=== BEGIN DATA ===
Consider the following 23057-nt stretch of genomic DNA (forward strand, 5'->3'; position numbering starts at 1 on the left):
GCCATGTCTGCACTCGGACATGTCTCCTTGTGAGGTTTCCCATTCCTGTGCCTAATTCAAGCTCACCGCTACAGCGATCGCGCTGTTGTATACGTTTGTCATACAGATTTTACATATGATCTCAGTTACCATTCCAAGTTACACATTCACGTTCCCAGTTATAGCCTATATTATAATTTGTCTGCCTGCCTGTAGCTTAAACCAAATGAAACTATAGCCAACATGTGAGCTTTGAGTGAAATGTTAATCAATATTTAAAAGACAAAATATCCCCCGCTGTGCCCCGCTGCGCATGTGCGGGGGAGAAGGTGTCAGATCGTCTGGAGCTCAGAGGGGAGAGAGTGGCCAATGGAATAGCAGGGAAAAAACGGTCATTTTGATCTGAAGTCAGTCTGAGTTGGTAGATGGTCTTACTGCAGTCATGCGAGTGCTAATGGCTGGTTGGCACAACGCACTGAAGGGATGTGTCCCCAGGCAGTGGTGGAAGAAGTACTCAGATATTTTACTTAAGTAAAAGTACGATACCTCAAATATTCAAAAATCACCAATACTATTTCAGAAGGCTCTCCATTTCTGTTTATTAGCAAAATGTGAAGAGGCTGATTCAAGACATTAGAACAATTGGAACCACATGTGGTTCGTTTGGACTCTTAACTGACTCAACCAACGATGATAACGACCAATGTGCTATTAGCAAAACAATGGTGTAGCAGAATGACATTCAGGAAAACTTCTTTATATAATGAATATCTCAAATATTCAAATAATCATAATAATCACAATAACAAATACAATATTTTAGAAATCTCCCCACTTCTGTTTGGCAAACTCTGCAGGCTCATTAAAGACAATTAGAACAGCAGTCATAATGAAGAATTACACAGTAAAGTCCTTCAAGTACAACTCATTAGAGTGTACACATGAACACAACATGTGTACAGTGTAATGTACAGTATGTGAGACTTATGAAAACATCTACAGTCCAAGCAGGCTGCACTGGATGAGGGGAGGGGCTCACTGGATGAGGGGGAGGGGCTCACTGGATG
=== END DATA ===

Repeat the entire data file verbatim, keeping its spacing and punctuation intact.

Consider the following 23057-nt stretch of genomic DNA (forward strand, 5'->3'; position numbering starts at 1 on the left):
GCCATGTCTGCACTCGGACATGTCTCCTTGTGAGGTTTCCCATTCCTGTGCCTAATTCAAGCTCACCGCTACAGCGATCGCGCTGTTGTATACGTTTGTCATACAGATTTTACATATGATCTCAGTTACCATTCCAAGTTACACATTCACGTTCCCAGTTATAGCCTATATTATAATTTGTCTGCCTGCCTGTAGCTTAAACCAAATGAAACTATAGCCAACATGTGAGCTTTGAGTGAAATGTTAATCAATATTTAAAAGACAAAATATCCCCCGCTGTGCCCCGCTGCGCATGTGCGGGGGAGAAGGTGTCAGATCGTCTGGAGCTCAGAGGGGAGAGAGTGGCCAATGGAATAGCAGGGAAAAAACGGTCATTTTGATCTGAAGTCAGTCTGAGTTGGTAGATGGTCTTACTGCAGTCATGCGAGTGCTAATGGCTGGTTGGCACAACGCACTGAAGGGATGTGTCCCCAGGCAGTGGTGGAAGAAGTACTCAGATATTTTACTTAAGTAAAAGTACGATACCTCAAATATTCAAAAATCACCAATACTATTTCAGAAGGCTCTCCATTTCTGTTTATTAGCAAAATGTGAAGAGGCTGATTCAAGACATTAGAACAATTGGAACCACATGTGGTTCGTTTGGACTCTTAACTGACTCAACCAACGATGATAACGACCAATGTGCTATTAGCAAAACAATGGTGTAGCAGAATGACATTCAGGAAAACTTCTTTATATAATGAATATCTCAAATATTCAAATAATCATAATAATCACAATAACAAATACAATATTTTAGAAATCTCCCCACTTCTGTTTGGCAAACTCTGCAGGCTCATTAAAGACAATTAGAACAGCAGTCATAATGAAGAATTACACAGTAAAGTCCTTCAAGTACAACTCATTAGAGTGTACACATGAACACAACATGTGTACAGTGTAATGTACAGTATGTGAGACTTATGAAAACATCTACAGTCCAAGCAGGCTGCACTGGATGAGGGGAGGGGCTCACTGGATGAGGGGGAGGGGCTCACTGGATG